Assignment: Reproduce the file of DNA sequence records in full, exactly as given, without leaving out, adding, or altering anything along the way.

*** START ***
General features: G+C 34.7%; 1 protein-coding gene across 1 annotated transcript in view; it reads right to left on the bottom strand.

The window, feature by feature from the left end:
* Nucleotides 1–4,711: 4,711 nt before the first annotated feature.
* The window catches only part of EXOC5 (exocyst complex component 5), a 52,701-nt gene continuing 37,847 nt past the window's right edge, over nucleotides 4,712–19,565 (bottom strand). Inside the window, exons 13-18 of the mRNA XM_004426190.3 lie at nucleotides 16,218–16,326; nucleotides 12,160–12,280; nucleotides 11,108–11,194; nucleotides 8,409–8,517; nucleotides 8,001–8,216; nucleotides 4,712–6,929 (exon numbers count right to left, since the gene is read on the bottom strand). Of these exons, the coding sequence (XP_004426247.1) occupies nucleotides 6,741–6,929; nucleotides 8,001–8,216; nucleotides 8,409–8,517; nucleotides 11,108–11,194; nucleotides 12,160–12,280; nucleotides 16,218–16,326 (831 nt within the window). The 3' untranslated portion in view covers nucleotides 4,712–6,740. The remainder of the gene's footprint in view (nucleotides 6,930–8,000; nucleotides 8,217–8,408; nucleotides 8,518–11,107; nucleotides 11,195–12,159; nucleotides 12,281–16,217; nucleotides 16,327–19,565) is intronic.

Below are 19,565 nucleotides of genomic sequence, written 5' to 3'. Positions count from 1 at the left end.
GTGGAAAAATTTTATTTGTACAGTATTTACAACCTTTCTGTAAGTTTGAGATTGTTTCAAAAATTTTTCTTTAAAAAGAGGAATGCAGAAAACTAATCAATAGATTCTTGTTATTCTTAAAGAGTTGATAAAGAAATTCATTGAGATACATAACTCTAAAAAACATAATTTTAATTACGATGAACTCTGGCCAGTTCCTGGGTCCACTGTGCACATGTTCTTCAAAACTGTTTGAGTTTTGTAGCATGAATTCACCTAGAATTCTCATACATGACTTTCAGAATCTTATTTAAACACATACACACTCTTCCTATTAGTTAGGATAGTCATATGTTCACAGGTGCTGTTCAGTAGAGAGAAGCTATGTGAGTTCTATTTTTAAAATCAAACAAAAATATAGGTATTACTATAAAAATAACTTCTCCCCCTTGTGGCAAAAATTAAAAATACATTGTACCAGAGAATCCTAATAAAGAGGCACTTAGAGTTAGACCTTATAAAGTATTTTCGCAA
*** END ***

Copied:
General features: G+C 34.7%; 1 protein-coding gene across 1 annotated transcript in view; it reads right to left on the bottom strand.

The window, feature by feature from the left end:
* Nucleotides 1–4,711: 4,711 nt before the first annotated feature.
* The window catches only part of EXOC5 (exocyst complex component 5), a 52,701-nt gene continuing 37,847 nt past the window's right edge, over nucleotides 4,712–19,565 (bottom strand). Inside the window, exons 13-18 of the mRNA XM_004426190.3 lie at nucleotides 16,218–16,326; nucleotides 12,160–12,280; nucleotides 11,108–11,194; nucleotides 8,409–8,517; nucleotides 8,001–8,216; nucleotides 4,712–6,929 (exon numbers count right to left, since the gene is read on the bottom strand). Of these exons, the coding sequence (XP_004426247.1) occupies nucleotides 6,741–6,929; nucleotides 8,001–8,216; nucleotides 8,409–8,517; nucleotides 11,108–11,194; nucleotides 12,160–12,280; nucleotides 16,218–16,326 (831 nt within the window). The 3' untranslated portion in view covers nucleotides 4,712–6,740. The remainder of the gene's footprint in view (nucleotides 6,930–8,000; nucleotides 8,217–8,408; nucleotides 8,518–11,107; nucleotides 11,195–12,159; nucleotides 12,281–16,217; nucleotides 16,327–19,565) is intronic.

Below are 19,565 nucleotides of genomic sequence, written 5' to 3'. Positions count from 1 at the left end.
GTGGAAAAATTTTATTTGTACAGTATTTACAACCTTTCTGTAAGTTTGAGATTGTTTCAAAAATTTTTCTTTAAAAAGAGGAATGCAGAAAACTAATCAATAGATTCTTGTTATTCTTAAAGAGTTGATAAAGAAATTCATTGAGATACATAACTCTAAAAAACATAATTTTAATTACGATGAACTCTGGCCAGTTCCTGGGTCCACTGTGCACATGTTCTTCAAAACTGTTTGAGTTTTGTAGCATGAATTCACCTAGAATTCTCATACATGACTTTCAGAATCTTATTTAAACACATACACACTCTTCCTATTAGTTAGGATAGTCATATGTTCACAGGTGCTGTTCAGTAGAGAGAAGCTATGTGAGTTCTATTTTTAAAATCAAACAAAAATATAGGTATTACTATAAAAATAACTTCTCCCCCTTGTGGCAAAAATTAAAAATACATTGTACCAGAGAATCCTAATAAAGAGGCACTTAGAGTTAGACCTTATAAAGTATTTTCGCAA